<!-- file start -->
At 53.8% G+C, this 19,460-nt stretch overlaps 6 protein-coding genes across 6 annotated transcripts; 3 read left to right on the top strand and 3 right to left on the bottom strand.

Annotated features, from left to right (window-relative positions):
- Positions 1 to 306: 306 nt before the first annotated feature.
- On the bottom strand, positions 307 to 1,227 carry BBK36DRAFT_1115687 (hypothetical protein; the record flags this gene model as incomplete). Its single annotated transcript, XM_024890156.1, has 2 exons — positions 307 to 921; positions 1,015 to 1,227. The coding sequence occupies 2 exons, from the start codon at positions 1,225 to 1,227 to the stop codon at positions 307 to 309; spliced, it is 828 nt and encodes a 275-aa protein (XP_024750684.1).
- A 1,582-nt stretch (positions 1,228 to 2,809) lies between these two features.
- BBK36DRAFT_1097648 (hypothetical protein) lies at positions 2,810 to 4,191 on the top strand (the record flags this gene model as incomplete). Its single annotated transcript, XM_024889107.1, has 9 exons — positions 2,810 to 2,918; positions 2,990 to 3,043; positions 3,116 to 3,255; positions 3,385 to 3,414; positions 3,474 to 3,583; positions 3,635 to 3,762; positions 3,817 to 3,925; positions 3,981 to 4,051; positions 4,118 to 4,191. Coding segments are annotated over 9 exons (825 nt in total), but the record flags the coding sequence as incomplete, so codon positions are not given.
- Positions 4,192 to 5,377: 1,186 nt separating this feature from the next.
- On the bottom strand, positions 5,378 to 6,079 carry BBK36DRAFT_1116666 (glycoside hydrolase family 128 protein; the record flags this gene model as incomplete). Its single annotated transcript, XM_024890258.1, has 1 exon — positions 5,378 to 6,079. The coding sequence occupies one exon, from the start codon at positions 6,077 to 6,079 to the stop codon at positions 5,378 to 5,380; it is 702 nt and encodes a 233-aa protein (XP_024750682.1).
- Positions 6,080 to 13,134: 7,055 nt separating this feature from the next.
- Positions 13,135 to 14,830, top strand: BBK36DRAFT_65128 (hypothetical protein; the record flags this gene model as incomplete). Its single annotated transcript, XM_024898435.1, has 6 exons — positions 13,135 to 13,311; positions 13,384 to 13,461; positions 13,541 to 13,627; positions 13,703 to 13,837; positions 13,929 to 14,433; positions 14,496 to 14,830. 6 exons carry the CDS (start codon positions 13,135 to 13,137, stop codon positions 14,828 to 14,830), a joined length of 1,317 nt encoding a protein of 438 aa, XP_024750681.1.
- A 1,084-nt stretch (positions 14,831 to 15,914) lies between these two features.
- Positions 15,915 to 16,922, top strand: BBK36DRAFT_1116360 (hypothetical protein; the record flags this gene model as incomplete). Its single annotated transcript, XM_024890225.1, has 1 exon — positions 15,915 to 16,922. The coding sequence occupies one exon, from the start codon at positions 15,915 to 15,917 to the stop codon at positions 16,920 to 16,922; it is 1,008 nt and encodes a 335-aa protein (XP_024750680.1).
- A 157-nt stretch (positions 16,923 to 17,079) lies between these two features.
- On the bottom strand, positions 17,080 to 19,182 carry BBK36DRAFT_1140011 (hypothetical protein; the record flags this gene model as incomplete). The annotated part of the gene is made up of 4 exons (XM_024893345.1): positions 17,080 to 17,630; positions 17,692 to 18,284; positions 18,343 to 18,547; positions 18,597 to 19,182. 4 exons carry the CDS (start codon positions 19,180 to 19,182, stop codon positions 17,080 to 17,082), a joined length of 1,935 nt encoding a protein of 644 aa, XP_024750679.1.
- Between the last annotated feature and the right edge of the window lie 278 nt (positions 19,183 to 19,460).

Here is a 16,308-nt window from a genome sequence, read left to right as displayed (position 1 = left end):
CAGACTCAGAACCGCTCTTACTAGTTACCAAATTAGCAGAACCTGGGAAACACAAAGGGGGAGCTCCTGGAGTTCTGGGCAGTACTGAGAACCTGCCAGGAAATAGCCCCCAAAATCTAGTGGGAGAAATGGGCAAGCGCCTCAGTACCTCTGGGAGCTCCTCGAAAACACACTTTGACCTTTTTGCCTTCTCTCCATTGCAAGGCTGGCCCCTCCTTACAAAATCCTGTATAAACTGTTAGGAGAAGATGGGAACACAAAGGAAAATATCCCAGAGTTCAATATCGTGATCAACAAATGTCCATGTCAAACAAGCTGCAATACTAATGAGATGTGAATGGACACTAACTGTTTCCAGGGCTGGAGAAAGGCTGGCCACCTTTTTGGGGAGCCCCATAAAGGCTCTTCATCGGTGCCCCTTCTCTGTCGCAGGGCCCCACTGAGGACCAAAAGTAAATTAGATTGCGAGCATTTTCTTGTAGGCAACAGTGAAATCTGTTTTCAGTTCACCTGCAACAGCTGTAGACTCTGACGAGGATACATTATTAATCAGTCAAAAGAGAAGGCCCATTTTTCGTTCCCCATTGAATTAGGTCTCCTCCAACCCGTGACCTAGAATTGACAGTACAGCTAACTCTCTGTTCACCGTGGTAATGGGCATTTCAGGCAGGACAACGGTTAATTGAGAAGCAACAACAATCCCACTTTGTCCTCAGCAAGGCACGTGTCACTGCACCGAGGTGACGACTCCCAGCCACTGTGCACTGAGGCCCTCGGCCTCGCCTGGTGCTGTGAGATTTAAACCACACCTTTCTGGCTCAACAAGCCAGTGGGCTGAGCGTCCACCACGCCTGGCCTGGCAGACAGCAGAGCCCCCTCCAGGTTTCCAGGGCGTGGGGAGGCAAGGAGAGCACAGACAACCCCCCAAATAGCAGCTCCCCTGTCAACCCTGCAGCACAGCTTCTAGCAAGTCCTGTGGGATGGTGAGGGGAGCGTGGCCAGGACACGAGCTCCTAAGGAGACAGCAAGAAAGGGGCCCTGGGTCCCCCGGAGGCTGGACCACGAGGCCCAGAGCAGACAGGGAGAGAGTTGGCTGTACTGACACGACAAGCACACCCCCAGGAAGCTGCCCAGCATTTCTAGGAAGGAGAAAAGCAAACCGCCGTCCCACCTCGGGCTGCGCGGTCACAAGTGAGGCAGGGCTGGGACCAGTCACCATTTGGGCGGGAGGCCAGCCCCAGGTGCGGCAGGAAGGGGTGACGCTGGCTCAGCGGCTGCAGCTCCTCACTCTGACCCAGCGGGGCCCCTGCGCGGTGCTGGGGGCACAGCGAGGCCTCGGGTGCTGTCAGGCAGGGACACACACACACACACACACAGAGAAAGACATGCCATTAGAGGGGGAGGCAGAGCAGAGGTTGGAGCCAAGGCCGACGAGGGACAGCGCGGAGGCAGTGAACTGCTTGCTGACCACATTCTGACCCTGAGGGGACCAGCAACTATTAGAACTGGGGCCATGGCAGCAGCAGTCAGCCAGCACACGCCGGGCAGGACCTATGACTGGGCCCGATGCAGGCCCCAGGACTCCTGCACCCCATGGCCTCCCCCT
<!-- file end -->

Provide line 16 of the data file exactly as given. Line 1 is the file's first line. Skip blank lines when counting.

Here is a 16,308-nt window from a genome sequence, read left to right as displayed (position 1 = left end):